Antibiotic Use and Inflammatory Bowel Diseases in Childhood

There is a strong and significant correlation between risk of inflammatory bowel disease and number of antibiotic courses taken in young children.

Antibiotic - Concerns about antibiotics focus on bacterial resistance — but permanent changes to our protective flora could have more serious consequences.

Antibiotic Use and Inflammatory Bowel Diseases in Childhood

There is a strong and significant correlation between risk of inflammatory bowel disease and number of antibiotic courses taken in young children.

Antibiotic - Concerns about antibiotics focus on bacterial resistance — but permanent changes to our protective flora could have more serious consequences.

Antibiotic Use and Inflammatory Bowel Diseases in Childhood

There is a strong and significant correlation between risk of inflammatory bowel disease and number of antibiotic courses taken in young children.

Antibiotic - Concerns about antibiotics focus on bacterial resistance — but permanent changes to our protective flora could have more serious consequences.

Antibiotic Use and Inflammatory Bowel Diseases in Childhood

There is a strong and significant correlation between risk of inflammatory bowel disease and number of antibiotic courses taken in young children.

References

  1. Robert J Citorik, Mark Mimee & Timothy K Lu; Sequence-specific antimicrobials using efficiently delivered RNA-guided nucleases [2014-09-21; Nature Biotechnology]
  2. Antimicrobial resistance poses ‘catastrophic threat’, says Chief Medical Officer [2013-03-12; Gov.uk]
  3. Antibiotic resistance: Cameron warns of medical ‘dark ages’ [2014-07-01; BBC News Health]
  4. Guarner F, Malagelada JR.; Gut flora in health and disease. [2003-02-08; National Center of Biotechnology Information]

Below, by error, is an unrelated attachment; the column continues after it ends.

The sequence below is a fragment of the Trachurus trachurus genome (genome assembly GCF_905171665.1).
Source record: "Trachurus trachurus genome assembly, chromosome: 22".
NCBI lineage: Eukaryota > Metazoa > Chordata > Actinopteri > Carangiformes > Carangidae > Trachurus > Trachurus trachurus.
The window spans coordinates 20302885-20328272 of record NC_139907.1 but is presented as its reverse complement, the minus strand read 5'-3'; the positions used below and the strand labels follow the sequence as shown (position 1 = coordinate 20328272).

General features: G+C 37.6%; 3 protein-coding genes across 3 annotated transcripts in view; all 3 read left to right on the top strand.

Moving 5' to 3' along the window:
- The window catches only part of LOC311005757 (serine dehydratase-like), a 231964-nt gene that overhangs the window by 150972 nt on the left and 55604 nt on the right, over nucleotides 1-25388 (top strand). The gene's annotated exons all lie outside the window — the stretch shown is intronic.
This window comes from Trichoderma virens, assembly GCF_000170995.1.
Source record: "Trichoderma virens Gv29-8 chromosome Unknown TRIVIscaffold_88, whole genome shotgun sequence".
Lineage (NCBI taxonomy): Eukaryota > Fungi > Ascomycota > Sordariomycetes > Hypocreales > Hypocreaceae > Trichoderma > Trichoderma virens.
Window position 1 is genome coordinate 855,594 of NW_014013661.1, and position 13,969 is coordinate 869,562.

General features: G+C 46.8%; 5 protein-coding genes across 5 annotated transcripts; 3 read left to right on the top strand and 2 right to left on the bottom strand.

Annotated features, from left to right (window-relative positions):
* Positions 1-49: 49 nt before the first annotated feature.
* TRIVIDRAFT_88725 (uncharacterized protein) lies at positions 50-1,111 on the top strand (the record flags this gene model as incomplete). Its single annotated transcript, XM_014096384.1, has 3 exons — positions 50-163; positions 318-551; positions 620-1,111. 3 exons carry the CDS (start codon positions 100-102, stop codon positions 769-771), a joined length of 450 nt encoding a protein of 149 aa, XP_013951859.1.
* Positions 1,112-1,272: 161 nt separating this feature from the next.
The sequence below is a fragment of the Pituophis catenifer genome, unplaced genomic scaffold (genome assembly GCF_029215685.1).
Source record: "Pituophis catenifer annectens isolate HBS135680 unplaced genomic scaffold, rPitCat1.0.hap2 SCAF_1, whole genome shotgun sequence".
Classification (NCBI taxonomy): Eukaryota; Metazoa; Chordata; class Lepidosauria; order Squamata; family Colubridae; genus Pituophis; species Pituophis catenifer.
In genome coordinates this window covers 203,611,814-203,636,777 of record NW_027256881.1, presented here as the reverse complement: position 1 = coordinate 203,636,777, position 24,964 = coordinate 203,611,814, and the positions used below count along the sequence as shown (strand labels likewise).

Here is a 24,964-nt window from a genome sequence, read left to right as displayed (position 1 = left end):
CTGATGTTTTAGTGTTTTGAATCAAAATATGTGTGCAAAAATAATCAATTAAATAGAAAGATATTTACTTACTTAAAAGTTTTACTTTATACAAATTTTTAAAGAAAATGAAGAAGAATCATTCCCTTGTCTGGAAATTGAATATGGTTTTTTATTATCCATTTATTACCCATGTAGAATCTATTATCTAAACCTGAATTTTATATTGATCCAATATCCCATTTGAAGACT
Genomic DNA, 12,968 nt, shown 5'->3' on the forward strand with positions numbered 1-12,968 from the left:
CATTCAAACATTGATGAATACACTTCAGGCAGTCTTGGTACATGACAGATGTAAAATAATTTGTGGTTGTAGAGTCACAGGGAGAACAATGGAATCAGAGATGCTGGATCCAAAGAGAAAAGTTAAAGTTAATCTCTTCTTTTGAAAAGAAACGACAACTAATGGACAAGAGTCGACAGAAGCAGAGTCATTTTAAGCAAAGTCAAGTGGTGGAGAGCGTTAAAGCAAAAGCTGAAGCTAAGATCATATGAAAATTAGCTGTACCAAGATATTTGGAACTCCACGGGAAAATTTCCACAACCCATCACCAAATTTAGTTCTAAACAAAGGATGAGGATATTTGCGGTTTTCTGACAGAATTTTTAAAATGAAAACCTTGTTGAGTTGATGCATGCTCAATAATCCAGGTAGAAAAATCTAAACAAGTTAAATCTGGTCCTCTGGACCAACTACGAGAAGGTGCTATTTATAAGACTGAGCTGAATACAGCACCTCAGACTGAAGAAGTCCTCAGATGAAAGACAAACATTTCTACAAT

5. David L. Peterson; “Collateral Damage” from Cephalosporin or Quinolone Antibiotic Therapy [2004; Clinical Infectious Diseases]
  6. Hoban DJ.; Antibiotics and collateral damage [2003; National Center for Biotechnology Information]
  7. Martin Blaser; Antibiotic overuse: Stop the killing of beneficial bacteria [2011-08-24; Nature]

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Christopher Edward Jones is a biochemist and writer currently affiliated with Queen Mary University of London, where he is part of a research group focusing on the restriction factors of HIV. In the past he has worked with multiple biomedical research groups in both industry and academia. He has a research interest in the biochemical mechanisms of virus restriction and a general interest in all areas of science.

Christopher Edward Jones is a biochemist and writer currently affiliated with Queen Mary University of London, where he is part of a research group focusing on the restriction factors of HIV. In the past he has worked with multiple biomedical research groups in both industry and academia. He has a research interest in the biochemical mechanisms of virus restriction and a general interest in all areas of science.

Christopher Edward Jones is a biochemist and writer currently affiliated with Queen Mary University of London, where he is part of a research group focusing on the restriction factors of HIV. In the past he has worked with multiple biomedical research groups in both industry and academia. He has a research interest in the biochemical mechanisms of virus restriction and a general interest in all areas of science.

Christopher Edward Jones is a biochemist and writer currently affiliated with Queen Mary University of London, where he is part of a research group focusing on the restriction factors of HIV. In the past he has worked with multiple biomedical research groups in both industry and academia. He has a research interest in the biochemical mechanisms of virus restriction and a general interest in all areas of science.

The Michelson Medical Research Foundation‘s Groundwork blog is brought to you thanks to the generous support of Dr. Gary K. Michelson and his wife, Alya Michelson.
The Michelson Medical Research Foundation‘s Groundwork blog is brought to you thanks to the generous support of Dr. Gary K. Michelson and his wife, Alya Michelson.
The Michelson Medical Research Foundation‘s Groundwork blog is brought to you thanks to the generous support of Dr. Gary K. Michelson and his wife, Alya Michelson.
The Michelson Medical Research Foundation‘s Groundwork blog is brought to you thanks to the generous support of Dr. Gary K. Michelson and his wife, Alya Michelson.